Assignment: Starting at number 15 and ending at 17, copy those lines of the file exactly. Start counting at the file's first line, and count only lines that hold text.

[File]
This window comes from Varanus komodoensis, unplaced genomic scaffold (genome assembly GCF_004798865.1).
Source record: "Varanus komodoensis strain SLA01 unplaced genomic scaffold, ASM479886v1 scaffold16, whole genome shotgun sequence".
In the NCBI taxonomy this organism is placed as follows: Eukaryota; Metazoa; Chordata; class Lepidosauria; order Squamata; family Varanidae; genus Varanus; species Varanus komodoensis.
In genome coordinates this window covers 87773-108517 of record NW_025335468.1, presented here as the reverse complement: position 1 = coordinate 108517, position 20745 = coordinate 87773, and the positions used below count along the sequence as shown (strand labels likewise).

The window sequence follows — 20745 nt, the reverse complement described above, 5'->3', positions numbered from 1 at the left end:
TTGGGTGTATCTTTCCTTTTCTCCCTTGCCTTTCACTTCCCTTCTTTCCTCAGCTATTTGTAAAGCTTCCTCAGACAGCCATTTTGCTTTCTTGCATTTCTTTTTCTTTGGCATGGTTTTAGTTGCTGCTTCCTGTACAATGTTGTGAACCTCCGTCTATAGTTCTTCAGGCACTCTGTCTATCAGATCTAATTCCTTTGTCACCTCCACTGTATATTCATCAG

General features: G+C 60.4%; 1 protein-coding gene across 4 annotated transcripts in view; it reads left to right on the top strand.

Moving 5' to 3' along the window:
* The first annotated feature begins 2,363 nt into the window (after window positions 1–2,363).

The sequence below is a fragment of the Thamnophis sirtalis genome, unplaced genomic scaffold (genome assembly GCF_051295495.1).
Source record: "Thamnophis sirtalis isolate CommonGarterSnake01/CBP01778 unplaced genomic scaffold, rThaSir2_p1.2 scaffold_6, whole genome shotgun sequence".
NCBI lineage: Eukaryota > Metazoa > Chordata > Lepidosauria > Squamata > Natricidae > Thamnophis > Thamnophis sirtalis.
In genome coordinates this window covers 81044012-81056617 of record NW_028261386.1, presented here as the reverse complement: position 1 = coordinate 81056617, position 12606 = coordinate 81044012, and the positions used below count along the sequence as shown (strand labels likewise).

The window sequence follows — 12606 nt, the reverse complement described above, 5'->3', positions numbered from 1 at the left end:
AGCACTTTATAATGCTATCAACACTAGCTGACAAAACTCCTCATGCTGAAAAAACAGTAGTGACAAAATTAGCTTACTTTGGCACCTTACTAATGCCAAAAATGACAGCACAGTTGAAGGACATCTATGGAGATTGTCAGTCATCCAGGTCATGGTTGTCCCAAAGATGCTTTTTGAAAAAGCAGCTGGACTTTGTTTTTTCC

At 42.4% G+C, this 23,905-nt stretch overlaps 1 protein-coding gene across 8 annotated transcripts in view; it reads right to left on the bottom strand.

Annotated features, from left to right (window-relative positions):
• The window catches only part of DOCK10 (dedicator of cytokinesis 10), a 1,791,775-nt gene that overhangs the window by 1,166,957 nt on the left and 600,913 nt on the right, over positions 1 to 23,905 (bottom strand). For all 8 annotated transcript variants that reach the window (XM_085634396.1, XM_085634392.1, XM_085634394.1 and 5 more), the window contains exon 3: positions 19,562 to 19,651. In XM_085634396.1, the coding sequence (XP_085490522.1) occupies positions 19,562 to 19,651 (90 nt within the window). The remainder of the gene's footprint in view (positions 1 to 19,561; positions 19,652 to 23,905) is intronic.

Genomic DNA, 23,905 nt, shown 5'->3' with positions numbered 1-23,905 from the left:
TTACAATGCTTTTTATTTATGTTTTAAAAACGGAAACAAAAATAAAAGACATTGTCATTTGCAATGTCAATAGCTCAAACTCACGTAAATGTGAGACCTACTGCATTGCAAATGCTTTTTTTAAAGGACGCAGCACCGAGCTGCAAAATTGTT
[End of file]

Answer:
AGCACTTTATAATGCTATCAACACTAGCTGACAAAACTCCTCATGCTGAAAAAACAGTAGTGACAAAATTAGCTTACTTTGGCACCTTACTAATGCCAAAAATGACAGCACAGTTGAAGGACATCTATGGAGATTGTCAGTCATCCAGGTCATGGTTGTCCCAAAGATGCTTTTTGAAAAAGCAGCTGGACTTTGTTTTTTCC

At 42.4% G+C, this 23,905-nt stretch overlaps 1 protein-coding gene across 8 annotated transcripts in view; it reads right to left on the bottom strand.

Annotated features, from left to right (window-relative positions):